Seth Lakeman, Freedom Fields

Phil Meadley hears the former Mercury Music nominee give voice to the myths and legends of Dartmoor's distant past

Before his Mercury Music Award nomination last year, Seth Lakeman was just another promising young folk talent destined for the folk clubs and arts centres of Great Britain. Then his album Kitty Jay fired up the imaginations of the Mercury judges, who described his music as 'urgent, thrilling and haunting'. Not bad for an album that was recorded for £300 in his brother Sean's kitchen. In between unplugging the fridge and avoiding playtime at the local school, they made an album of genuine passion, fed by the myths and legends of Dartmoor's treacherous past. It catapulted Lakeman into the forefront of the new British folk movement.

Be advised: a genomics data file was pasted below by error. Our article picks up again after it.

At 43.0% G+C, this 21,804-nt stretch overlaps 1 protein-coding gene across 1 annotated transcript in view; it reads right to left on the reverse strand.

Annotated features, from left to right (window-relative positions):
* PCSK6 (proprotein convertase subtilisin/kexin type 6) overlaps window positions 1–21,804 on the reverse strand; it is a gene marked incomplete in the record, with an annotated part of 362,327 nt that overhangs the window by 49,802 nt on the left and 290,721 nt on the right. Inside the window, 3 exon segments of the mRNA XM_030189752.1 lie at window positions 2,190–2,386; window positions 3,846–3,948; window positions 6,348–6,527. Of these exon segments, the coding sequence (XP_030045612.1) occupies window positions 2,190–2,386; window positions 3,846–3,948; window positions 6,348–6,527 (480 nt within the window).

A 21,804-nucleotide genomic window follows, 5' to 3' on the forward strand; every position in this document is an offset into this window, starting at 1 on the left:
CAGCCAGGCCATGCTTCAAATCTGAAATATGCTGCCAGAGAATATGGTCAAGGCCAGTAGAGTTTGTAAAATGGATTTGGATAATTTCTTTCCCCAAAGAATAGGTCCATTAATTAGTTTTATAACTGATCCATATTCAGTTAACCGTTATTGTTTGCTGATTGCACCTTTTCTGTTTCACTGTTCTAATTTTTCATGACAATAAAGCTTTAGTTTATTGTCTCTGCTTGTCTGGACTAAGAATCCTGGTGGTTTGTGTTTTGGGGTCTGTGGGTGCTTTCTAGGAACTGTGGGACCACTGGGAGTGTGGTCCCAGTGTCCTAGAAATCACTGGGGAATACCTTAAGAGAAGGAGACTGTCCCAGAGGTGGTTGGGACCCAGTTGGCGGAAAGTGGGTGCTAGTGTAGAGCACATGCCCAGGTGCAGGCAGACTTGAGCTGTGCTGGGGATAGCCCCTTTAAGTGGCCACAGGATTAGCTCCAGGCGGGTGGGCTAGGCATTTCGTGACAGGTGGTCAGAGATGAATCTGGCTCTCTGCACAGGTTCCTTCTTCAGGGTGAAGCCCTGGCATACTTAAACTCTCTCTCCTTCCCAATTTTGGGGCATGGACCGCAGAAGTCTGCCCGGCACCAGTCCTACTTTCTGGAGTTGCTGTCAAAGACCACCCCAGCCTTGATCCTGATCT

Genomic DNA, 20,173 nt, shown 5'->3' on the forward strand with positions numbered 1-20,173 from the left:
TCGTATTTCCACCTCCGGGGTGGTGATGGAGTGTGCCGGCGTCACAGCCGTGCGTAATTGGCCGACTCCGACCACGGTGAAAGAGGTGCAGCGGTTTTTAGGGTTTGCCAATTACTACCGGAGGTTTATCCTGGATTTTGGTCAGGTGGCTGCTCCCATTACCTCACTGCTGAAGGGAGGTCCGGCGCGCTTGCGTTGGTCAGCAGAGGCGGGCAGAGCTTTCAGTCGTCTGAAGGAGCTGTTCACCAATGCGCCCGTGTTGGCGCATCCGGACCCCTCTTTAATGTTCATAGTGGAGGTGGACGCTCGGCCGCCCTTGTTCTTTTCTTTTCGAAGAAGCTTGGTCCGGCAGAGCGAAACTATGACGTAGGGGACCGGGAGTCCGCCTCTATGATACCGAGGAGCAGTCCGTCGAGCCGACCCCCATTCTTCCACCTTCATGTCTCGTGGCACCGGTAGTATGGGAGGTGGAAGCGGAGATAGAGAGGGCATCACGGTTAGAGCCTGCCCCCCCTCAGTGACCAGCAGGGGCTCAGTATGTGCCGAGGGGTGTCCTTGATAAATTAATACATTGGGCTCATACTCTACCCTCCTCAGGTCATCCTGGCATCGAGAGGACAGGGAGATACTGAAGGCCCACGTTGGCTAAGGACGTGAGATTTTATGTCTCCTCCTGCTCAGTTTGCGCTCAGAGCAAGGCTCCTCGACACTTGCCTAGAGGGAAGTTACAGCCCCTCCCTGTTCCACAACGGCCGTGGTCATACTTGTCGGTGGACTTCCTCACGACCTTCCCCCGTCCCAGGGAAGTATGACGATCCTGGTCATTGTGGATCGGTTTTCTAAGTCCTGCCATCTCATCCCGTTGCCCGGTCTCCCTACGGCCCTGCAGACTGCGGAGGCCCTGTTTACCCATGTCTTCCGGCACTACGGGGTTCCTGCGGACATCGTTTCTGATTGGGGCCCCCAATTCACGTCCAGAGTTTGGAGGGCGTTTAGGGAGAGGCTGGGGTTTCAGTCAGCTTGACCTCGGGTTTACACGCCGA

Freedom Fields was recorded during the Mercury furore, but shows very little change in his gameplan, concentrating as it does on 17th-century civil war skirmishes and Cornish mining tales. The subject matter is nothing new, of course. But the uniqueness of Lakeman lies in his delivery. His voice is half rock, half folk, without the obligatory warbling larynx. As such, he's the natural link between the likes of Eliza Carthy and brooding Scottish tunesmith Alasdair Roberts.

Even when he sings of his 'fine and pretty' love on 'The Charmer', it sounds just as rooted in contemporary angst as buried in local tradition. Live standard 'The White Hare' is a banjo-driven ballad with Radio 2 stamped all over it. 'The Colliers' is an obvious single, its infectious chorus telling of the 19th-century oppression of tin and copper miners.

The only criticism is that many of the songs veer towards midtempo ballad territory. Anyone who has seen Lakeman live will attest that he's capable of opening up the throttle on his trusty fiddle when the mood takes him. And while there are plenty of well-crafted songs which stand up to repeated listens, Freedom Fields could do with that kind of intensity.

Download: 'The Colliers'

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